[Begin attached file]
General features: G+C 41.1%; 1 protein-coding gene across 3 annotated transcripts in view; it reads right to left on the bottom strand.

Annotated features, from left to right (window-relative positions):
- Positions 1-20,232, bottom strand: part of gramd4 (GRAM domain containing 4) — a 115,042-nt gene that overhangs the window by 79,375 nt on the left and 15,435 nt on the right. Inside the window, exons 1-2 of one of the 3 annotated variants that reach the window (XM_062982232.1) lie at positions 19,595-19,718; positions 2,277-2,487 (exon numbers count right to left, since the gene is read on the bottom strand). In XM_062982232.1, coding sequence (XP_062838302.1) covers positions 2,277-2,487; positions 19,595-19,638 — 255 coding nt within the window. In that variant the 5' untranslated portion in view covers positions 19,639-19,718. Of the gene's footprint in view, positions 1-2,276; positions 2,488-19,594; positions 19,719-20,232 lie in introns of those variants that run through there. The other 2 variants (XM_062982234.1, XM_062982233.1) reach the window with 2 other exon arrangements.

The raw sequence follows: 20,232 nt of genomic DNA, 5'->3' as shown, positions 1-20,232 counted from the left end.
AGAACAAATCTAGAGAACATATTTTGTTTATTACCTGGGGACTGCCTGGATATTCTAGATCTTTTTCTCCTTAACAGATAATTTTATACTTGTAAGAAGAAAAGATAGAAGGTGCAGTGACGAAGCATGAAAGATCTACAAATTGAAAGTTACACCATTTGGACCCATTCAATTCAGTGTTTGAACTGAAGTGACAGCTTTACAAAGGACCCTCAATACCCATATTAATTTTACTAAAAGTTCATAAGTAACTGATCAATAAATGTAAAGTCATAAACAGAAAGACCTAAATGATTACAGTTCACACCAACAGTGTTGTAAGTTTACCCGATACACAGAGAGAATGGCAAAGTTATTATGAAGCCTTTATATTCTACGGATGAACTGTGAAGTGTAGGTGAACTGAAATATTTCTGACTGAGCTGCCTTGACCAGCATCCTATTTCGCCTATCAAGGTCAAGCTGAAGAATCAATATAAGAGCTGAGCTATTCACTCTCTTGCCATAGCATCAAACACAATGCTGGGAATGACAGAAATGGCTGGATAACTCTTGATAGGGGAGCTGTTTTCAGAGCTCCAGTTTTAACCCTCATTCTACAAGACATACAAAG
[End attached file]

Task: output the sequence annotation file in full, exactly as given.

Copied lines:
General features: G+C 41.1%; 1 protein-coding gene across 3 annotated transcripts in view; it reads right to left on the bottom strand.

Annotated features, from left to right (window-relative positions):
- Positions 1-20,232, bottom strand: part of gramd4 (GRAM domain containing 4) — a 115,042-nt gene that overhangs the window by 79,375 nt on the left and 15,435 nt on the right. Inside the window, exons 1-2 of one of the 3 annotated variants that reach the window (XM_062982232.1) lie at positions 19,595-19,718; positions 2,277-2,487 (exon numbers count right to left, since the gene is read on the bottom strand). In XM_062982232.1, coding sequence (XP_062838302.1) covers positions 2,277-2,487; positions 19,595-19,638 — 255 coding nt within the window. In that variant the 5' untranslated portion in view covers positions 19,639-19,718. Of the gene's footprint in view, positions 1-2,276; positions 2,488-19,594; positions 19,719-20,232 lie in introns of those variants that run through there. The other 2 variants (XM_062982234.1, XM_062982233.1) reach the window with 2 other exon arrangements.

The raw sequence follows: 20,232 nt of genomic DNA, 5'->3' as shown, positions 1-20,232 counted from the left end.
AGAACAAATCTAGAGAACATATTTTGTTTATTACCTGGGGACTGCCTGGATATTCTAGATCTTTTTCTCCTTAACAGATAATTTTATACTTGTAAGAAGAAAAGATAGAAGGTGCAGTGACGAAGCATGAAAGATCTACAAATTGAAAGTTACACCATTTGGACCCATTCAATTCAGTGTTTGAACTGAAGTGACAGCTTTACAAAGGACCCTCAATACCCATATTAATTTTACTAAAAGTTCATAAGTAACTGATCAATAAATGTAAAGTCATAAACAGAAAGACCTAAATGATTACAGTTCACACCAACAGTGTTGTAAGTTTACCCGATACACAGAGAGAATGGCAAAGTTATTATGAAGCCTTTATATTCTACGGATGAACTGTGAAGTGTAGGTGAACTGAAATATTTCTGACTGAGCTGCCTTGACCAGCATCCTATTTCGCCTATCAAGGTCAAGCTGAAGAATCAATATAAGAGCTGAGCTATTCACTCTCTTGCCATAGCATCAAACACAATGCTGGGAATGACAGAAATGGCTGGATAACTCTTGATAGGGGAGCTGTTTTCAGAGCTCCAGTTTTAACCCTCATTCTACAAGACATACAAAG